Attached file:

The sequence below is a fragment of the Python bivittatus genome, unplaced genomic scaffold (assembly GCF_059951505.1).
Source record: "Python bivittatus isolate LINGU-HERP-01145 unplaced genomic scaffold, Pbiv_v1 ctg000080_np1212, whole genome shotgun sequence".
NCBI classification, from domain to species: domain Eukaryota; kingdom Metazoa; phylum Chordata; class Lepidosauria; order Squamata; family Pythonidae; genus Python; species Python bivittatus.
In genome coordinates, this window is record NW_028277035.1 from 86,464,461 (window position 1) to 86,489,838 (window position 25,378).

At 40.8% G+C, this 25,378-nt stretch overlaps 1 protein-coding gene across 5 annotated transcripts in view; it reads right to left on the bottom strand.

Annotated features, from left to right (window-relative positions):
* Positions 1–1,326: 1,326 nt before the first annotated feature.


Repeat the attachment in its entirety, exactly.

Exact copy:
The sequence below is a fragment of the Python bivittatus genome, unplaced genomic scaffold (assembly GCF_059951505.1).
Source record: "Python bivittatus isolate LINGU-HERP-01145 unplaced genomic scaffold, Pbiv_v1 ctg000080_np1212, whole genome shotgun sequence".
NCBI classification, from domain to species: domain Eukaryota; kingdom Metazoa; phylum Chordata; class Lepidosauria; order Squamata; family Pythonidae; genus Python; species Python bivittatus.
In genome coordinates, this window is record NW_028277035.1 from 86,464,461 (window position 1) to 86,489,838 (window position 25,378).

At 40.8% G+C, this 25,378-nt stretch overlaps 1 protein-coding gene across 5 annotated transcripts in view; it reads right to left on the bottom strand.

Annotated features, from left to right (window-relative positions):
* Positions 1–1,326: 1,326 nt before the first annotated feature.